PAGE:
Skill progression is an equally important measure when it comes to calisthenics. Take a skill like a handstand, for example. You can track your progress in this skill by recording the amount of time you can hold a handstand or the number of consecutive push-ups you can do in a handstand position.
By tracking your progress, you will be able to identify areas of improvement and adjust your calisthenics routine accordingly. This will ensure that you are always making progress and taking your fitness to the next level.
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Step 7 – Listen To Your Body
You should always listen to your body when doing calisthenics. If you start to feel any pain or discomfort, stop immediately and adjust your routine. Injuries can easily occur if you push yourself too hard or do exercises incorrectly (3).
Excessive soreness that persists for more than a few days is also an indicator that you are overdoing it and may need to adjust your routine.
Calisthenics is a great way to build strength and fitness without any equipment. Start with basic bodyweight exercises such as squats, push-ups, planks, lunges, and plyometrics.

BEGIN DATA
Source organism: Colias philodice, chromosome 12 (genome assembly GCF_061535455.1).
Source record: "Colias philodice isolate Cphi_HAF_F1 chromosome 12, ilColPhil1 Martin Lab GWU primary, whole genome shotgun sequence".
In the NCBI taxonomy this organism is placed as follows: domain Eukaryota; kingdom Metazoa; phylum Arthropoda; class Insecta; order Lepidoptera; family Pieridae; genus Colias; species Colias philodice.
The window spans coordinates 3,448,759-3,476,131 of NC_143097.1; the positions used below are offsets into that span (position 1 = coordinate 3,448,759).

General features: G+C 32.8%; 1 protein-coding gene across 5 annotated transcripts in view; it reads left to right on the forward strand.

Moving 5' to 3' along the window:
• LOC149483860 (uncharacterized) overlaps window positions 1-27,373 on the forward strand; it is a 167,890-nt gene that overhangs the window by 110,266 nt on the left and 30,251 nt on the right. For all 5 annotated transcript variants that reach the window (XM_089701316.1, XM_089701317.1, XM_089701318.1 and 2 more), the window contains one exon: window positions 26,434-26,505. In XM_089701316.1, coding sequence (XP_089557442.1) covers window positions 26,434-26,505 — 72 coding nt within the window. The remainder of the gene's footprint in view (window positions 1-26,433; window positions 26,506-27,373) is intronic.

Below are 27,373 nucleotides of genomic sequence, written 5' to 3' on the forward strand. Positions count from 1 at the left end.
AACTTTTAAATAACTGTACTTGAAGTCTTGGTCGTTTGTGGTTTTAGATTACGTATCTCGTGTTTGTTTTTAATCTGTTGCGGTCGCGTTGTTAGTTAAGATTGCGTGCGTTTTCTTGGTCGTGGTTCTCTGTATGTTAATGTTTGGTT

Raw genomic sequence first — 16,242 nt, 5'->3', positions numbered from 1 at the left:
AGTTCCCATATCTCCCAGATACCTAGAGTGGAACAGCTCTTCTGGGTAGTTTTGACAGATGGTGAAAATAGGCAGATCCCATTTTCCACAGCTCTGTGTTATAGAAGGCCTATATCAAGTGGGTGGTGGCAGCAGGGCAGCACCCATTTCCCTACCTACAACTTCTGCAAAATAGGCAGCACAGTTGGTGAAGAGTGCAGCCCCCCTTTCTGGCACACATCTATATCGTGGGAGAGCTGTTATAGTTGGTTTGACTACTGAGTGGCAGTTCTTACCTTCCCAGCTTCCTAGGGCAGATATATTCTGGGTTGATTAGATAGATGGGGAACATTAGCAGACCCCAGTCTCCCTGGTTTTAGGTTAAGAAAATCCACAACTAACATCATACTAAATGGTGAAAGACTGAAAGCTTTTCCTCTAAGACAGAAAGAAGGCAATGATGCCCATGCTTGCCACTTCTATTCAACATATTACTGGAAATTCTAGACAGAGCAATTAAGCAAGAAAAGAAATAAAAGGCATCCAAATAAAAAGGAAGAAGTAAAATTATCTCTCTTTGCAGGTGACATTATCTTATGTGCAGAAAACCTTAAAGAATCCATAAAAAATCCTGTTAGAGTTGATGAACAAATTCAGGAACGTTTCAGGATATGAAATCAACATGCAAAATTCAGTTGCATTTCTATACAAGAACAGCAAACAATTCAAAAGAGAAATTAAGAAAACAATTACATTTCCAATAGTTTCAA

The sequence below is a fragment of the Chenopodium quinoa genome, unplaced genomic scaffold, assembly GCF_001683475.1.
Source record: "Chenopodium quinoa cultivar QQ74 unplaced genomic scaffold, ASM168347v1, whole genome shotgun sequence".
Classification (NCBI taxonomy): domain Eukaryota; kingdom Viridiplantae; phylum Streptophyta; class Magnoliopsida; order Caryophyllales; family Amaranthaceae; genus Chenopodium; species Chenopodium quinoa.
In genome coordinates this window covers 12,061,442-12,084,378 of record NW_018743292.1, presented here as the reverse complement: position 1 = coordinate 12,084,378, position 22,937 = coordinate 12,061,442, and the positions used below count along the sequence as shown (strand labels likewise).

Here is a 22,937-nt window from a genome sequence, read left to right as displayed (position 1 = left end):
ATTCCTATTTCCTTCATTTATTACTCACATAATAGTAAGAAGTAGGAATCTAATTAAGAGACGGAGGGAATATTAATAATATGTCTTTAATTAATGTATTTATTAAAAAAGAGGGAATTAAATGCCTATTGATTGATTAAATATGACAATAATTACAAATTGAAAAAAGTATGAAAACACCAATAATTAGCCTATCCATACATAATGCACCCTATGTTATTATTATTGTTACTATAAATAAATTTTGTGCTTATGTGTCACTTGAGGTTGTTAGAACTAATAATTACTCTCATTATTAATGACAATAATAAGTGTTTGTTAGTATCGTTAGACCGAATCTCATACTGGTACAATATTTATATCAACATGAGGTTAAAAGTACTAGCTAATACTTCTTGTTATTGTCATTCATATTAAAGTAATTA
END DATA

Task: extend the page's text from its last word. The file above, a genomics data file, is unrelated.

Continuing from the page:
As you get more comfortable with the movements, you can add weights or increase your reps to challenge yourself. With regular practice and dedication, you can make great progress with calisthenics.
This article is intended for general informational purposes only and does not address individual circumstances. It is not a substitute for professional advice or help and should not be relied on to make decisions of any kind. Any action you take upon the information presented in this article is strictly at your own risk and responsibility!
- Acute effects of dynamic stretching, static stretching, and light aerobic activity on muscular performance in women (2009, pubmed.ncbi.nlm.nih.gov)
- Aerobic exercise and endurance: improving fitness for health benefits (2003, pubmed.ncbi.nlm.nih.gov)
- Overuse injury: How to prevent training injuries (2021, mayoclinic.org)
- The effects of a calisthenics training intervention on posture, strength and body composition (2017, researchgate.net)
- Warm-Up Strategies for Sport and Exercise: Mechanisms and Applications (2015, pubmed.ncbi.nlm.nih.gov)